Jorge Domínguez Loses Emeritus Status after Misconduct Investigation
Jorge Domínguez, formerly Madero professor for the study of Mexico and Harvard’s first vice provost for international affairs, who last year was publicly accused of persistent sexual harassment, will lose his emeritus status and the privileges associated with it, Faculty of Arts and Sciences (FAS) dean Claudine Gay announced in an email to members of the FAS community today. The University’s Title IX investigation into the case, she wrote, conducted by the Office for Dispute Resolution (ODR), has found that Domínguez “engaged in unwelcome sexual conduct toward several individuals, on multiple occasions over a period spanning nearly four decades.” Under the sanctions imposed by Gay, Domínguez will also be disinvited from the FAS campus, and from all FAS-sponsored activities on and off campus. At her request, the University has also disinvited him from the Harvard campus and Harvard-sponsored events.
The case represents the first time in recent memory that the University has revoked a professor’s emeritus status. The sanctions mean that Domínguez will be effectively barred from campus, and won’t be allowed to teach classes, have research assistants, access Harvard’s libraries, or have office space and other privileges provided to emeritus professors.
“The ODR findings reveal a longstanding pattern of behavior that, at several points, violated policies designed to ensure a safe and non-discriminatory educational and work environment,” Gay wrote. “I am appalled by the Report’s findings and heartbroken for those who had to endure the behaviors described.”
“In Title IX matters, there is always a tension between the privacy of the impacted parties and the needs of the broader community,” she continued. “With this investigation now concluded, I share the findings and sanctions in this specific case, because I believe that doing so is vital for the safety and well-being of our students, faculty, and staff. Following our policies and procedures has resulted in a set of sanctions that, in effect, removes Jorge Domínguez from our community. This has, in turn, created an obligation for our community to be informed of the removal.” Read her full announcement here.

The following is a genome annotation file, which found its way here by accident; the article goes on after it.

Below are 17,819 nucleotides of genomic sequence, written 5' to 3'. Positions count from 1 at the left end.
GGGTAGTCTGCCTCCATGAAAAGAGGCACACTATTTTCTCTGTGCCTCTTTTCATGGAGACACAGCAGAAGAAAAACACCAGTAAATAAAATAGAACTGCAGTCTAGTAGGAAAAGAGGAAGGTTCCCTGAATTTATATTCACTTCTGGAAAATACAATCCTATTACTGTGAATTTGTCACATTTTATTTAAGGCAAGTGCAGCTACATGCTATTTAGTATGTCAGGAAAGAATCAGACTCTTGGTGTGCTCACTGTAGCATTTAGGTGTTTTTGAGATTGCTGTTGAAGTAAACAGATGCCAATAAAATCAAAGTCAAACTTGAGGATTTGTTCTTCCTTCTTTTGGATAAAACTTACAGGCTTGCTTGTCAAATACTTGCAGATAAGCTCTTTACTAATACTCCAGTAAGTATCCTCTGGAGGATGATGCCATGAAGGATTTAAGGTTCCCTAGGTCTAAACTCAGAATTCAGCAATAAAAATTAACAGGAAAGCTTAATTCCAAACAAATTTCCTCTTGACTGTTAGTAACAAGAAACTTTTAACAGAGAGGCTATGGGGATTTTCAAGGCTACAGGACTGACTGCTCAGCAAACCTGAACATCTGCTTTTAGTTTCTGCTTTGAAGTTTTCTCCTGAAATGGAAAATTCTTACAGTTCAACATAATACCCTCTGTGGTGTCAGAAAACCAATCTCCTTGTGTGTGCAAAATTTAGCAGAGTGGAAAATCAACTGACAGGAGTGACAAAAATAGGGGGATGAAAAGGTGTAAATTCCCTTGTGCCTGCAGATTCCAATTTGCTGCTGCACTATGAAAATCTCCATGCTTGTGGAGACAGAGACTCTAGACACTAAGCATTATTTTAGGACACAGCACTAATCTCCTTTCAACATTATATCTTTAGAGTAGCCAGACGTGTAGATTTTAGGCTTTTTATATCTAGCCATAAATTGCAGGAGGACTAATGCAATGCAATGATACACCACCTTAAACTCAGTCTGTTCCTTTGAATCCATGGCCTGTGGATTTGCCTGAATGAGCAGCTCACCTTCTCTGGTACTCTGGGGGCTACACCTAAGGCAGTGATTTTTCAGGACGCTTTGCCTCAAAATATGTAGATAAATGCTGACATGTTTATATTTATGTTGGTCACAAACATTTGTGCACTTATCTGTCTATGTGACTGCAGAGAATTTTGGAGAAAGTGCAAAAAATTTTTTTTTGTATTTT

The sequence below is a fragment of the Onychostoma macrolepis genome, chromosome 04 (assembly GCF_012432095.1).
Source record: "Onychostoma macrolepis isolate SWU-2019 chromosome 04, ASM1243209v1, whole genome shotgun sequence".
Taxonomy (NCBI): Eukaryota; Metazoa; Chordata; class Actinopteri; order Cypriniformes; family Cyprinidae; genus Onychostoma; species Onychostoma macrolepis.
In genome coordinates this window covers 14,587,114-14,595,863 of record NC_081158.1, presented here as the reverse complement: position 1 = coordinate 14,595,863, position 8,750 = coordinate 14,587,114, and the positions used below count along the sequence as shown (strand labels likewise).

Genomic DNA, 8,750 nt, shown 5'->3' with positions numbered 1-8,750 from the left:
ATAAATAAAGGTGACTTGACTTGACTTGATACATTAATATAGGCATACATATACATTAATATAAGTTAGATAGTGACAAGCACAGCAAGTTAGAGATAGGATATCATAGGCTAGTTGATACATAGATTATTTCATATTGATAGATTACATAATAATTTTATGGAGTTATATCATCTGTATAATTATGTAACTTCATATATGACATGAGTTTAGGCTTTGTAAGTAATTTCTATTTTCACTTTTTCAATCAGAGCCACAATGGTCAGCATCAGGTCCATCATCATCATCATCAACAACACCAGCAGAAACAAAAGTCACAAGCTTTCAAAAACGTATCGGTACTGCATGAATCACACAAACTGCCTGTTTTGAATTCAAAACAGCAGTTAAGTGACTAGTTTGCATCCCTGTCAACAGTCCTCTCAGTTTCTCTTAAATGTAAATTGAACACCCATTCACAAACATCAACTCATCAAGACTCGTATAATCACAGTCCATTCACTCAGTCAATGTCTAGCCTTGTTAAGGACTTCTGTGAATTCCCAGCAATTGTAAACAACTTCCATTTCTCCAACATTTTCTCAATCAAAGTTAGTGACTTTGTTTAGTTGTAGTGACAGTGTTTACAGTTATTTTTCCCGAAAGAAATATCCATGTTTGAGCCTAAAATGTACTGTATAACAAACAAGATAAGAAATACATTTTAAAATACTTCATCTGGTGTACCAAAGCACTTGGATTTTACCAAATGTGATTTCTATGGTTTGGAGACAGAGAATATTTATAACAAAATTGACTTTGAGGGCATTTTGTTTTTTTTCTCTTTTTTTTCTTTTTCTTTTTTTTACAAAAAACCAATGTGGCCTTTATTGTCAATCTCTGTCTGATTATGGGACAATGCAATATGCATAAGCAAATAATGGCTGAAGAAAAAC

In March 2018, after the Chronicle of Higher Education published stories detailing accusations that Domínguez had sexually harassed 18 women during his career at Harvard, he announced his retirement from the government department. Then-dean of FAS Michael D. Smith announced that the University would conduct an investigation into the allegations and that Domínguez would remain on administrative leave.
Last month, a government department committee responsible for evaluating the department’s culture released a final report describing the University’s “prolonged institutional failure” to address sexual misconduct, including the assertions that “Generations of students warned one another about Domínguez’s behavior and developed coping strategies for interactions with him (e.g., wearing heavy clothing, avoiding late afternoon meetings). Some students changed the focus of their research—at great cost—in order to avoid such interactions.” The report called for an external review of “why mechanisms of oversight broke down and how department/university culture and institutional practices may have permitted harassment to take place”; reforming the department’s process for reporting sexual harassment, such as adopting anonymous reporting; and better recruitment and retention of women faculty.
Government department graduate students had signed a letter soon after the Chronicle stories about Domínguez were published calling for, among other steps, an independent review of the department. In March 2018, 15 women who had accused Domínguez of sexual harassment called for the University to appoint an independent commission “to investigate what conditions gave rise to this situation and what can be done to prevent this from happening again.” During the investigation, President Lawrence Bacow had said that an external review could only take place after the University’s own investigation ended.
Now that the University’s investigation has concluded, Bacow wrote, in an email responding to the government department climate committee’s final report, that he will initiate an external review of how Harvard’s institutional culture may have prevented people who experience sexual harassment from reporting it, and whether there are barriers to effectively responding misconduct. It will also examine how faculty promotion decisions can be made with due consideration of reports or allegations of misconduct.